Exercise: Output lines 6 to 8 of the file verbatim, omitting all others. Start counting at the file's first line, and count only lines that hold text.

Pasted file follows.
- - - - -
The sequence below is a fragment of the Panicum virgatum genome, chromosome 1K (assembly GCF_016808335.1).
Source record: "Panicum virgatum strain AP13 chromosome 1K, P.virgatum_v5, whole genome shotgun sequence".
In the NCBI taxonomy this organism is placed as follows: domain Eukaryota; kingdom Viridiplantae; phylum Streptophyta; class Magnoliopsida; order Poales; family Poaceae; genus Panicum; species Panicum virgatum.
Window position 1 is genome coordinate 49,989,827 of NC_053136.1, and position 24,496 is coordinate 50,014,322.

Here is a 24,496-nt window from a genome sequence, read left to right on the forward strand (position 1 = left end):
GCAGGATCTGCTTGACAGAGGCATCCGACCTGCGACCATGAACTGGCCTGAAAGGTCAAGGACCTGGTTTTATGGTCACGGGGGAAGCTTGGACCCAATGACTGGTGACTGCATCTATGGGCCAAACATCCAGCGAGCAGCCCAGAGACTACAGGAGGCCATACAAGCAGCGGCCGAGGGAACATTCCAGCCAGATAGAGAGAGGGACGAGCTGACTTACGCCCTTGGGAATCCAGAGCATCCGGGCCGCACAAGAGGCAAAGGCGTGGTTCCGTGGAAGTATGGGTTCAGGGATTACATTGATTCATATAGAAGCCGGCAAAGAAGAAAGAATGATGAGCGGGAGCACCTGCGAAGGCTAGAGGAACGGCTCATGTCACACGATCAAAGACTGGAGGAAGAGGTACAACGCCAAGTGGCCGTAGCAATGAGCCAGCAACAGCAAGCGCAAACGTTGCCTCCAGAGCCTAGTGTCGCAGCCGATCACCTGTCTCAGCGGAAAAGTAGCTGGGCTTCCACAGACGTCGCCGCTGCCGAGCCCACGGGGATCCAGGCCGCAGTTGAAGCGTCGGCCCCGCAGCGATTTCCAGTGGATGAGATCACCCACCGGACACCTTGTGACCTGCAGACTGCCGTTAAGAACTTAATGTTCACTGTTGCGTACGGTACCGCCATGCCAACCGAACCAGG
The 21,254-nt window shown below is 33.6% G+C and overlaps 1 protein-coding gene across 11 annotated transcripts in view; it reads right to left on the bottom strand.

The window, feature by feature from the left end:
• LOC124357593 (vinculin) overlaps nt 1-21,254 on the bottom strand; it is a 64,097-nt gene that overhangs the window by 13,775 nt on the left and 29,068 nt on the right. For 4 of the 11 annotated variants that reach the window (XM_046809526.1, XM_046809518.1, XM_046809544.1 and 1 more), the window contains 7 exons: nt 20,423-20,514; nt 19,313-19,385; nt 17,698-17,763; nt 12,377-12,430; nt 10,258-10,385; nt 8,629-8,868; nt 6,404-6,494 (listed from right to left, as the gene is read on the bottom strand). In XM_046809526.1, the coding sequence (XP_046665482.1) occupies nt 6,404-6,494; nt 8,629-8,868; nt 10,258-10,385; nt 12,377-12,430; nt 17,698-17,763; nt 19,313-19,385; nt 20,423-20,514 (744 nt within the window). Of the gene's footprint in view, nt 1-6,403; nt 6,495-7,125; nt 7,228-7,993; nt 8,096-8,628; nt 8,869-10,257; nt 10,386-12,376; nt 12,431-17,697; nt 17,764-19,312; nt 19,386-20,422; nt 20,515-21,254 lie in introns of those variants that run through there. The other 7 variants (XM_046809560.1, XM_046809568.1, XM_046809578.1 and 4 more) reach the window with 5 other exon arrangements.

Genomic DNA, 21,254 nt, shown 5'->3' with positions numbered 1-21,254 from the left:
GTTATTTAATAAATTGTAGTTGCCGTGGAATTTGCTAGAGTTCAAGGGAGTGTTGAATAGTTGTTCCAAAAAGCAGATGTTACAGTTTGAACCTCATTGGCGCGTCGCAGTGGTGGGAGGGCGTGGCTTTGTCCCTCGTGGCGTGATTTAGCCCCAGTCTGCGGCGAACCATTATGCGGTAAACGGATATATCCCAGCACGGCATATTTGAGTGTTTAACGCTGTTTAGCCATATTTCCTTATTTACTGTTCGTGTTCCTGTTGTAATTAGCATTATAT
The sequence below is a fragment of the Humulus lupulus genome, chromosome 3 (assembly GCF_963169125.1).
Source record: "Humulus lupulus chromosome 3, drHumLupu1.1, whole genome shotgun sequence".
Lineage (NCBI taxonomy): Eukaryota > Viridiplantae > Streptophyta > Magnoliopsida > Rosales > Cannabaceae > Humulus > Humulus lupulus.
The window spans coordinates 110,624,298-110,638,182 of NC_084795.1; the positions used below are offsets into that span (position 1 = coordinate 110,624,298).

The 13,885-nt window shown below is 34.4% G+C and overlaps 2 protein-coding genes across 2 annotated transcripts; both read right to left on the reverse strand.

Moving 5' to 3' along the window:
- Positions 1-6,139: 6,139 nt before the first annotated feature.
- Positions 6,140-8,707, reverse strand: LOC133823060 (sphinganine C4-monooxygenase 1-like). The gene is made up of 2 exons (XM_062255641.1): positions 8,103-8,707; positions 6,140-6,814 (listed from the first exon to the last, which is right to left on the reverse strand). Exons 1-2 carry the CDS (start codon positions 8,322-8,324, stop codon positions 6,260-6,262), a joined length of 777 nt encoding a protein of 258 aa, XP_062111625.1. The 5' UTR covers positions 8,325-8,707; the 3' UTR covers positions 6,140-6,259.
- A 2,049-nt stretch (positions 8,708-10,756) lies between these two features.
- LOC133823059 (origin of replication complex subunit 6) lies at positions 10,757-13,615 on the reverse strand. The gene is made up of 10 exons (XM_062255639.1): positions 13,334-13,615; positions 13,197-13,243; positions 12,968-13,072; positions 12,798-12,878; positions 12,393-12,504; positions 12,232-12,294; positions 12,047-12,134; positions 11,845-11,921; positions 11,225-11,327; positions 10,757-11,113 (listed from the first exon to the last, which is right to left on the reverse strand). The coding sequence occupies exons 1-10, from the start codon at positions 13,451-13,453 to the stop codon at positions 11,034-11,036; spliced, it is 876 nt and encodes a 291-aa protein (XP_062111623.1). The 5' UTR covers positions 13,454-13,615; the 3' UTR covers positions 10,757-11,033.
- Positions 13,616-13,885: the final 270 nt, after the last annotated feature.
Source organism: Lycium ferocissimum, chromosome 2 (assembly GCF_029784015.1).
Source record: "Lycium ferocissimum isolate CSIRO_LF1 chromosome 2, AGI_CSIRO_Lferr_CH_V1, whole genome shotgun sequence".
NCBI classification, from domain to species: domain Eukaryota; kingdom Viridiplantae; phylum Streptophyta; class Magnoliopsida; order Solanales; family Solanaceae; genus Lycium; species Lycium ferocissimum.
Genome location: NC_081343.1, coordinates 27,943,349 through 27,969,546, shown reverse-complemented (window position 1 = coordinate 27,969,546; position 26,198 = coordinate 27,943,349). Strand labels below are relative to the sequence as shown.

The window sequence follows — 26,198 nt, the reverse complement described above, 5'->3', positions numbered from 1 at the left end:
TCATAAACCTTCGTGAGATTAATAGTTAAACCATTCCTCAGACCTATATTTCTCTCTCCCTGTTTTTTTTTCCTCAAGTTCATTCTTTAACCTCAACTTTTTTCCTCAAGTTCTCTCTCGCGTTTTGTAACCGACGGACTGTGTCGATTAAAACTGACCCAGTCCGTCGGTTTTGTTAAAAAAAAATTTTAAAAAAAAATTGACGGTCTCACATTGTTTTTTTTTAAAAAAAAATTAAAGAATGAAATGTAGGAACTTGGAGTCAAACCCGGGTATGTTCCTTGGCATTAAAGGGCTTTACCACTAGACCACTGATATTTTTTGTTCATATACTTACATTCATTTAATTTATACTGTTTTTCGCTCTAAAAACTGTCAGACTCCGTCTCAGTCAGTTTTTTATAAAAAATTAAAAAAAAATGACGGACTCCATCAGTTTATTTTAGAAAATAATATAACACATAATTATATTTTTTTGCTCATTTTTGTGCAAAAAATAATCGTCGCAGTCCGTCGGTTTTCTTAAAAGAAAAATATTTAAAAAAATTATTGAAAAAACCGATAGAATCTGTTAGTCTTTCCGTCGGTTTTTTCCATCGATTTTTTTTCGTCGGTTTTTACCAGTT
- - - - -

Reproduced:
GCAGGATCTGCTTGACAGAGGCATCCGACCTGCGACCATGAACTGGCCTGAAAGGTCAAGGACCTGGTTTTATGGTCACGGGGGAAGCTTGGACCCAATGACTGGTGACTGCATCTATGGGCCAAACATCCAGCGAGCAGCCCAGAGACTACAGGAGGCCATACAAGCAGCGGCCGAGGGAACATTCCAGCCAGATAGAGAGAGGGACGAGCTGACTTACGCCCTTGGGAATCCAGAGCATCCGGGCCGCACAAGAGGCAAAGGCGTGGTTCCGTGGAAGTATGGGTTCAGGGATTACATTGATTCATATAGAAGCCGGCAAAGAAGAAAGAATGATGAGCGGGAGCACCTGCGAAGGCTAGAGGAACGGCTCATGTCACACGATCAAAGACTGGAGGAAGAGGTACAACGCCAAGTGGCCGTAGCAATGAGCCAGCAACAGCAAGCGCAAACGTTGCCTCCAGAGCCTAGTGTCGCAGCCGATCACCTGTCTCAGCGGAAAAGTAGCTGGGCTTCCACAGACGTCGCCGCTGCCGAGCCCACGGGGATCCAGGCCGCAGTTGAAGCGTCGGCCCCGCAGCGATTTCCAGTGGATGAGATCACCCACCGGACACCTTGTGACCTGCAGACTGCCGTTAAGAACTTAATGTTCACTGTTGCGTACGGTACCGCCATGCCAACCGAACCAGG
The 21,254-nt window shown below is 33.6% G+C and overlaps 1 protein-coding gene across 11 annotated transcripts in view; it reads right to left on the bottom strand.

The window, feature by feature from the left end: